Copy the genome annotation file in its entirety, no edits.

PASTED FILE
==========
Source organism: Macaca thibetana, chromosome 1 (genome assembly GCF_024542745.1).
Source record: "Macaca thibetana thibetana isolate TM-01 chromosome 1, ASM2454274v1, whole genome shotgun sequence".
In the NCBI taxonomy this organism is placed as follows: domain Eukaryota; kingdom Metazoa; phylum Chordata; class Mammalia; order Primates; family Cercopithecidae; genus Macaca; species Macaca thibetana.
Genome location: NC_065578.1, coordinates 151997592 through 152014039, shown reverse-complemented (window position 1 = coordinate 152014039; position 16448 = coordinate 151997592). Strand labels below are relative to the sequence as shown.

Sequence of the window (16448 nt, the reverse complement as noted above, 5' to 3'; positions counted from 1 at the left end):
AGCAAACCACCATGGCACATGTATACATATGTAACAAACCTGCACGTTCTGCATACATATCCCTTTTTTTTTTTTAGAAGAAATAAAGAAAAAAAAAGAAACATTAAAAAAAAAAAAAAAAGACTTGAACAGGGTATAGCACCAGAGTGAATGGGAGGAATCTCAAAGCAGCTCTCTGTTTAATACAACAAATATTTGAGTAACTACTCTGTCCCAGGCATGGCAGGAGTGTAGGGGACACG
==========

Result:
Source organism: Macaca thibetana, chromosome 1 (genome assembly GCF_024542745.1).
Source record: "Macaca thibetana thibetana isolate TM-01 chromosome 1, ASM2454274v1, whole genome shotgun sequence".
In the NCBI taxonomy this organism is placed as follows: domain Eukaryota; kingdom Metazoa; phylum Chordata; class Mammalia; order Primates; family Cercopithecidae; genus Macaca; species Macaca thibetana.
Genome location: NC_065578.1, coordinates 151997592 through 152014039, shown reverse-complemented (window position 1 = coordinate 152014039; position 16448 = coordinate 151997592). Strand labels below are relative to the sequence as shown.

Sequence of the window (16448 nt, the reverse complement as noted above, 5' to 3'; positions counted from 1 at the left end):
AGCAAACCACCATGGCACATGTATACATATGTAACAAACCTGCACGTTCTGCATACATATCCCTTTTTTTTTTTTAGAAGAAATAAAGAAAAAAAAAGAAACATTAAAAAAAAAAAAAAAAGACTTGAACAGGGTATAGCACCAGAGTGAATGGGAGGAATCTCAAAGCAGCTCTCTGTTTAATACAACAAATATTTGAGTAACTACTCTGTCCCAGGCATGGCAGGAGTGTAGGGGACACG